Microspheres with desired particle sizes can be produced by controlling the nucleation and particle growth process of the resulting polymer. This is achieved through adjusting the composition of functional monomer/crosslinker/solvent system, as well as reaction conditions, in order to change the solubility of the growing polymer chains. The polymerisation conditions are controlled in such a way as to avoid aggregation of the microspheres.

The molecularly imprinted microspheres can be used as replacements for conventionally imprinted polymers in various applications. Thus, they can be used for the screening of chemical libraries, for catalysis, for facilitated synthesis, for analyte determination using competitive ligand binding assays and agglutination assays.

The microspheres can also be used as stationary phase or modifier in capillary electrophoresis, capillary electrochromatography and HPLC analysis, as recognition component in biomimetic sensors, as affinity-labelled probe for targeting cells or other biological materials.

A further use of the molecularly imprinted microspheres is as binding entities for the preparation of composite materials.

BRIEF DESCRIPTION OF THE DRAWINGS

FIG. 1 is a reaction scheme of a prior art molecular imprinting process.

FIG. 2 shows some examples of functional monomers which can be used in the process according to the invention.

FIG. 3 shows electron micrographs of anti-17β-estradiol microspheres prepared according to Example 3.

FIG. 4 shows the displacement of radioligand binding to molecularly imprinted microspheres under equilibirium conditions, as disclosed in Example 4. B/B0 is the ratio of the amount of radioligand bound in the presence of displacing ligand, B, to the amount bound in the absence of displacing ligand, B0.

FIG. 5 shows a calibration curve for theophylline, as disclosed in Example 5.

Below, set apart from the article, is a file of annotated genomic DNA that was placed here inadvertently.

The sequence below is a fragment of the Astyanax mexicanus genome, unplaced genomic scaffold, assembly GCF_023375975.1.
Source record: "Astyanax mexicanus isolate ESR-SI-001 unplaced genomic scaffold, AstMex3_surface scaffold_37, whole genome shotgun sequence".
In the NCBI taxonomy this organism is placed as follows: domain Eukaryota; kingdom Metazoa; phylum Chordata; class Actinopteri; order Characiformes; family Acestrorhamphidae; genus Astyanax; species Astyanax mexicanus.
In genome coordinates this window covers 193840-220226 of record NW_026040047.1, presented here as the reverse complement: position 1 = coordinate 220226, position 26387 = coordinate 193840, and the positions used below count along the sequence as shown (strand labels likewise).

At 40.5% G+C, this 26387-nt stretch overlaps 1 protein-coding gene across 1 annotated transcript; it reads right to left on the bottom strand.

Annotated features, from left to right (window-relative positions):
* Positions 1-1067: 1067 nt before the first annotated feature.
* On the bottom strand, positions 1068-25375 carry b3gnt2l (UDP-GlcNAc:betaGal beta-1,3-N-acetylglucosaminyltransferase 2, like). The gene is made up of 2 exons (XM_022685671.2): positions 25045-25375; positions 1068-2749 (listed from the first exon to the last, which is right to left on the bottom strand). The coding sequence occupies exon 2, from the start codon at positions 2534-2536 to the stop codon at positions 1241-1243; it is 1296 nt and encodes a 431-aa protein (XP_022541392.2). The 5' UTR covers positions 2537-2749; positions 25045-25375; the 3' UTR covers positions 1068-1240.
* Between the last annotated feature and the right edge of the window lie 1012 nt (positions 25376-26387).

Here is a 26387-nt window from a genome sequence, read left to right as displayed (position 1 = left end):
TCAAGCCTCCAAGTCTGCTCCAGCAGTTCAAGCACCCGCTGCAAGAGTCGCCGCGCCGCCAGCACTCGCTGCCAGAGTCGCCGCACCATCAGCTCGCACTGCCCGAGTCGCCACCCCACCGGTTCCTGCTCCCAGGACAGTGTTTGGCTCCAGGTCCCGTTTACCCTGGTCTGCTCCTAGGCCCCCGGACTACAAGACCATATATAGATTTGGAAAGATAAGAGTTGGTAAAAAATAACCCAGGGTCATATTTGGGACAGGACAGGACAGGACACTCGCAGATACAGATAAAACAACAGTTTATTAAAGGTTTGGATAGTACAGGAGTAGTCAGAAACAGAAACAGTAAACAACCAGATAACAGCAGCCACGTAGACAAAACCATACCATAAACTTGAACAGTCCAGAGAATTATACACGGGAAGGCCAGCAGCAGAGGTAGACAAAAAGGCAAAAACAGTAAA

FIG. 6 shows the specificity of the anti-17β-estradiol microspheres prepared according to Example 3.

DETAILED DESCRIPTION OF THE INVENTION

The present invention relates to a novel method for preparing molecularly imprinted microspheres using precipitation polymerisation, the microspheres as obtained by said method, and the applications of these imprinted microspheres.

Precipitation polymerisation, sometimes called surfactant-free polymerisation, can be used to prepare mono-disperse microspheres with controlled particle diameters typically within the 0.1-10 μm range [14-17]. The mechanism for particle formation and growth resembles that of dispersion polymerisation, except that the particles are stabilised against coagulation by their rigid, crosslinked surfaces, rather than by any added stabilisers. These microspheres are easy to prepare and are free from any adsorbed surfactants. Significantly, neither polymer grinding nor sieving steps are necessary following polymerisation, therefore the preparation of molecularly imprinted microspheres by this method is much more efficient in terms of yield and much less time-consuming to perform.

In conventional molecular imprinting protocols, the yield of imprinted polymer with the desired particle size range following successive grinding and sieving operations is usually less than 50%. In contrast, the present method allows polymer yields upwards of 85% to be attained. The regular size and shape of the particles can facilitate system homogenisation and is advantageous for mass transfer in ligand rebinding processes. It also offers benefits in chromatographic applications.

Both reversible covalent and non-covalent interactions can be utilised during the imprinting process when using precipitation polymerisation. The semi-covalent strategy can also be used. Functional monomers for reversible covalent interactions include boronate ester-forming monomers, Schiff base-forming monomers, and carbonate-forming monomers. For non-covalent interactions, hydrogen bond-forming monomers, ion-pair forming monomers, metal-chelating monomers, as well as hydrophobic monomers can be used (FIG. 2).

Various crosslinkers can be used depending on the solvent employed as a porogen.

Polymerisation can be initiated in a variety of ways, typically via thermal or photochemical means, and both water-soluble and organic solvent miscible initiators can be used, depending on the solvents employed.

To obtain spherical microspheres with good recognition behaviour, efficient crosslinking has to be ensured. Typically this is achieved by using a high degree of crosslinking. For some purposes, however, a much lower crosslinking density can still yield microspheres with satisfactory molecular recognition capabilities.